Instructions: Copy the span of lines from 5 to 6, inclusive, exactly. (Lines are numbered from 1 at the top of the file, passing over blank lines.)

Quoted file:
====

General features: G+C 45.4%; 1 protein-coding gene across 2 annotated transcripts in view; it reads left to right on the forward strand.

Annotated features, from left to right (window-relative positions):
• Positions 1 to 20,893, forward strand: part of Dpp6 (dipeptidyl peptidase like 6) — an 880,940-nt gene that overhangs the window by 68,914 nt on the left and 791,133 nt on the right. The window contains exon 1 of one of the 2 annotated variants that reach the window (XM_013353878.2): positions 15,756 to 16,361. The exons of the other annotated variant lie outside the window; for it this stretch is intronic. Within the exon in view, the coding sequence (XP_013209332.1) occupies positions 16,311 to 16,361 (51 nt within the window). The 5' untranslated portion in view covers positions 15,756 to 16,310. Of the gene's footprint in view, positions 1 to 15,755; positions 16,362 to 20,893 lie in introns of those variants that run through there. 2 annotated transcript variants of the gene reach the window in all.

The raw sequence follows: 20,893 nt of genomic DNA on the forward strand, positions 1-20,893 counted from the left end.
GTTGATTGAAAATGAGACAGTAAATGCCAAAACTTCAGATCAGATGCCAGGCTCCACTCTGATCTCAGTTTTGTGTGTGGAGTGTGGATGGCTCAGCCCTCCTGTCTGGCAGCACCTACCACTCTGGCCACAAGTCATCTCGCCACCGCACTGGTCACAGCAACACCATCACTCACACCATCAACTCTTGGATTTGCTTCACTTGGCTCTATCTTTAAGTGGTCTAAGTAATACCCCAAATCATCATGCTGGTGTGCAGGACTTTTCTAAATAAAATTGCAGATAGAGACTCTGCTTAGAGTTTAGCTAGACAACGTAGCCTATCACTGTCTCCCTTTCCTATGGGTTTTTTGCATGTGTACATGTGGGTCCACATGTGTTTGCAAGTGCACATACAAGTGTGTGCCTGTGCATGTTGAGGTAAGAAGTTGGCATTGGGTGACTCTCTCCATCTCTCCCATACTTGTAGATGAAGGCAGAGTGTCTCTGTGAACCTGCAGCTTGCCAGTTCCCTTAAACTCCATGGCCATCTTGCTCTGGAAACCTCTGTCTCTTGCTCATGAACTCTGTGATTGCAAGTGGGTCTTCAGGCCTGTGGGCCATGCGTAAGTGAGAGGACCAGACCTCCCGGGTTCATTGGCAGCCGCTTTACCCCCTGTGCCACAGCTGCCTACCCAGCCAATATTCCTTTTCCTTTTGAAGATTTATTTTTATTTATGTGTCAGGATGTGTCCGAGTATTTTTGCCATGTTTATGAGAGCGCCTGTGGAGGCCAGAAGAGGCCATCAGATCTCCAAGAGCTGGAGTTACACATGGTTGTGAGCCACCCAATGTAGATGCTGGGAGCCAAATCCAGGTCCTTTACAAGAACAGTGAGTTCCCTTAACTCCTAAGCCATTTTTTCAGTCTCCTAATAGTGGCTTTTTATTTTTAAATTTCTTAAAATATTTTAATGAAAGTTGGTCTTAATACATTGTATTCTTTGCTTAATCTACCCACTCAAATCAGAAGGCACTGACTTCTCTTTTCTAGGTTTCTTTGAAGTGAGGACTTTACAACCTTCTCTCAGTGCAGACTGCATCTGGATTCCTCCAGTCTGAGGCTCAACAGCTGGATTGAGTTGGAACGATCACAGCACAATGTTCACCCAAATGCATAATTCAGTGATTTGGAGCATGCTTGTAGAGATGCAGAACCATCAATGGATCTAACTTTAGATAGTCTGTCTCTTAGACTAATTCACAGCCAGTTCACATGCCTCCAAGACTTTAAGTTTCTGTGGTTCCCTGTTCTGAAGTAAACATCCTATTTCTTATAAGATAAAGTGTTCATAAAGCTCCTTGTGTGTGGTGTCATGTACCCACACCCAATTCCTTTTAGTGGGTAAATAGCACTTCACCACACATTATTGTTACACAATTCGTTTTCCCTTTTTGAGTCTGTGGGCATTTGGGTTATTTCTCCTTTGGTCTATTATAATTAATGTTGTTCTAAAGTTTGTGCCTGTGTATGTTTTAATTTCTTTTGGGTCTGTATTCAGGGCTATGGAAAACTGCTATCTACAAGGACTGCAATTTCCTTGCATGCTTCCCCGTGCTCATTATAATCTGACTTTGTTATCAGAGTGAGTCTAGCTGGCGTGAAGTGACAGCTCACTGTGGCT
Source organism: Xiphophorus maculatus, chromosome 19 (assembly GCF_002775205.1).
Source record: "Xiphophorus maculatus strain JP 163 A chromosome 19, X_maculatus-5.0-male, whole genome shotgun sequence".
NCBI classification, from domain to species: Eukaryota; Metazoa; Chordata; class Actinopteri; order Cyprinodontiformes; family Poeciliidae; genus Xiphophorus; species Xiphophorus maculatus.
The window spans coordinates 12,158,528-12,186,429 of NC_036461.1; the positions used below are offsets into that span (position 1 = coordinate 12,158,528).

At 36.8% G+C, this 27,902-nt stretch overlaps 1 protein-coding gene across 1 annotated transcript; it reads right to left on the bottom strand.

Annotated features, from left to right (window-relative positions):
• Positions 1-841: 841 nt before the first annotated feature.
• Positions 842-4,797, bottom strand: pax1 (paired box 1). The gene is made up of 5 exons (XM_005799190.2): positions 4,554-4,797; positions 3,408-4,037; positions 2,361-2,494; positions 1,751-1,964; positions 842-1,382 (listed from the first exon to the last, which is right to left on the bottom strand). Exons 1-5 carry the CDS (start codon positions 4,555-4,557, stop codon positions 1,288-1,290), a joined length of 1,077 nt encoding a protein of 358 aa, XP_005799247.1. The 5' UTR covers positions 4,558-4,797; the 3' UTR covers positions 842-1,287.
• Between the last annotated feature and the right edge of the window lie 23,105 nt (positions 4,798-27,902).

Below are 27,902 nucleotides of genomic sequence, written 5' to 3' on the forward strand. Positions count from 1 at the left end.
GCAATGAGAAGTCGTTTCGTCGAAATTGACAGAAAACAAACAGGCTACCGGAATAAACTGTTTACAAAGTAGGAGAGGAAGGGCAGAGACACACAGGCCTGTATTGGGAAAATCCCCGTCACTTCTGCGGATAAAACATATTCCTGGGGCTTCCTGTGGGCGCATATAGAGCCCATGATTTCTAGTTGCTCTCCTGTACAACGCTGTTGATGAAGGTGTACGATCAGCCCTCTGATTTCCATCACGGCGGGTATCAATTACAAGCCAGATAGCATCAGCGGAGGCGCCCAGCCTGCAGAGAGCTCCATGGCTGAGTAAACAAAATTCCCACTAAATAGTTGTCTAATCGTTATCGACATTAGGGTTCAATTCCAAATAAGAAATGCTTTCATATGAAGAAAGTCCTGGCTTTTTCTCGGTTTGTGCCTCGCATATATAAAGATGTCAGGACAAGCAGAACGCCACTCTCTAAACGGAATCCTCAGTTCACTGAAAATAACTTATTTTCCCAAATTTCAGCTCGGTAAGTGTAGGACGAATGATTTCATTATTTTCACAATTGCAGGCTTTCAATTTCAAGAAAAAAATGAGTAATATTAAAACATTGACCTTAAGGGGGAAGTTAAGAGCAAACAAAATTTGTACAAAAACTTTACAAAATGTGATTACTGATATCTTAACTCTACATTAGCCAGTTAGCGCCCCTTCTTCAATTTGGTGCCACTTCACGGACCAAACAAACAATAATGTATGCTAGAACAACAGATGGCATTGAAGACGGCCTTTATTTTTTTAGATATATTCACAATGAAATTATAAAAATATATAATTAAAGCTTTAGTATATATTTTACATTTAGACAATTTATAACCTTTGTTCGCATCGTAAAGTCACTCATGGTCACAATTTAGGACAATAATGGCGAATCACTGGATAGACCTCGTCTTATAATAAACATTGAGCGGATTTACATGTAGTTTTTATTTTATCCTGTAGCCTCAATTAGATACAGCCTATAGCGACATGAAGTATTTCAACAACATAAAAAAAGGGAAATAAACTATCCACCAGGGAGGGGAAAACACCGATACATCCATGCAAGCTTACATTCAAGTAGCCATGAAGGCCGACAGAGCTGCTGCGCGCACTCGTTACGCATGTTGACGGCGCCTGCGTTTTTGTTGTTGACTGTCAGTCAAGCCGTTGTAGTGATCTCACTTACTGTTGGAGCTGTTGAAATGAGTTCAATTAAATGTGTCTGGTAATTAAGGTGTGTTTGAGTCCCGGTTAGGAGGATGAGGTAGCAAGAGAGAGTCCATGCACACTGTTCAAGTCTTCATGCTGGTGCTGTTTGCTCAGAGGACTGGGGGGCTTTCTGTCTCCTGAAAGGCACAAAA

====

GTTGATTGAAAATGAGACAGTAAATGCCAAAACTTCAGATCAGATGCCAGGCTCCACTCTGATCTCAGTTTTGTGTGTGGAGTGTGGATGGCTCAGCCCTCCTGTCTGGCAGCACCTACCACTCTGGCCACAAGTCATCTCGCCACCGCACTGGTCACAGCAACACCATCACTCACACCATCAACTCTTGGATTTGCTTCACTTGGCTCTATCTTTAAGTGGTCTAAGTAATACCCCAAATCATCATGCTGGTGTGCAGGACTTTTCTAAATAAAATTGCAGATAGAGACTCTGCTTAGAGTTTAGCTAGACAACGTAGCCTATCACTGTCTCCCTTTCCTATGGGTTTTTTGCATGTGTACATGTGGGTCCACATGTGTTTGCAAGTGCACATACAAGTGTGTGCCTGTGCATGTTGAGGTAAGAAGTTGGCATTGGGTGACTCTCTCCATCTCTCCCATACTTGTAGATGAAGGCAGAGTGTCTCTGTGAACCTGCAGCTTGCCAGTTCCCTTAAACTCCATGGCCATCTTGCTCTGGAAACCTCTGTCTCTTGCTCATGAACTCTGTGATTGCAAGTGGGTCTTCAGGCCTGTGGGCCATGCGTAAGTGAGAGGACCAGACCTCCCGGGTTCATTGGCAGCCGCTTTACCCCCTGTGCCACAGCTGCCTACCCAGCCAATATTCCTTTTCCTTTTGAAGATTTATTTTTATTTATGTGTCAGGATGTGTCCGAGTATTTTTGCCATGTTTATGAGAGCGCCTGTGGAGGCCAGAAGAGGCCATCAGATCTCCAAGAGCTGGAGTTACACATGGTTGTGAGCCACCCAATGTAGATGCTGGGAGCCAAATCCAGGTCCTTTACAAGAACAGTGAGTTCCCTTAACTCCTAAGCCATTTTTTCAGTCTCCTAATAGTGGCTTTTTATTTTTAAATTTCTTAAAATATTTTAATGAAAGTTGGTCTTAATACATTGTATTCTTTGCTTAATCTACCCACTCAAATCAGAAGGCACTGACTTCTCTTTTCTAGGTTTCTTTGAAGTGAGGACTTTACAACCTTCTCTCAGTGCAGACTGCATCTGGATTCCTCCAGTCTGAGGCTCAACAGCTGGATTGAGTTGGAACGATCACAGCACAATGTTCACCCAAATGCATAATTCAGTGATTTGGAGCATGCTTGTAGAGATGCAGAACCATCAATGGATCTAACTTTAGATAGTCTGTCTCTTAGACTAATTCACAGCCAGTTCACATGCCTCCAAGACTTTAAGTTTCTGTGGTTCCCTGTTCTGAAGTAAACATCCTATTTCTTATAAGATAAAGTGTTCATAAAGCTCCTTGTGTGTGGTGTCATGTACCCACACCCAATTCCTTTTAGTGGGTAAATAGCACTTCACCACACATTATTGTTACACAATTCGTTTTCCCTTTTTGAGTCTGTGGGCATTTGGGTTATTTCTCCTTTGGTCTATTATAATTAATGTTGTTCTAAAGTTTGTGCCTGTGTATGTTTTAATTTCTTTTGGGTCTGTATTCAGGGCTATGGAAAACTGCTATCTACAAGGACTGCAATTTCCTTGCATGCTTCCCCGTGCTCATTATAATCTGACTTTGTTATCAGAGTGAGTCTAGCTGGCGTGAAGTGACAGCTCACTGTGGCT
Source organism: Xiphophorus maculatus, chromosome 19 (assembly GCF_002775205.1).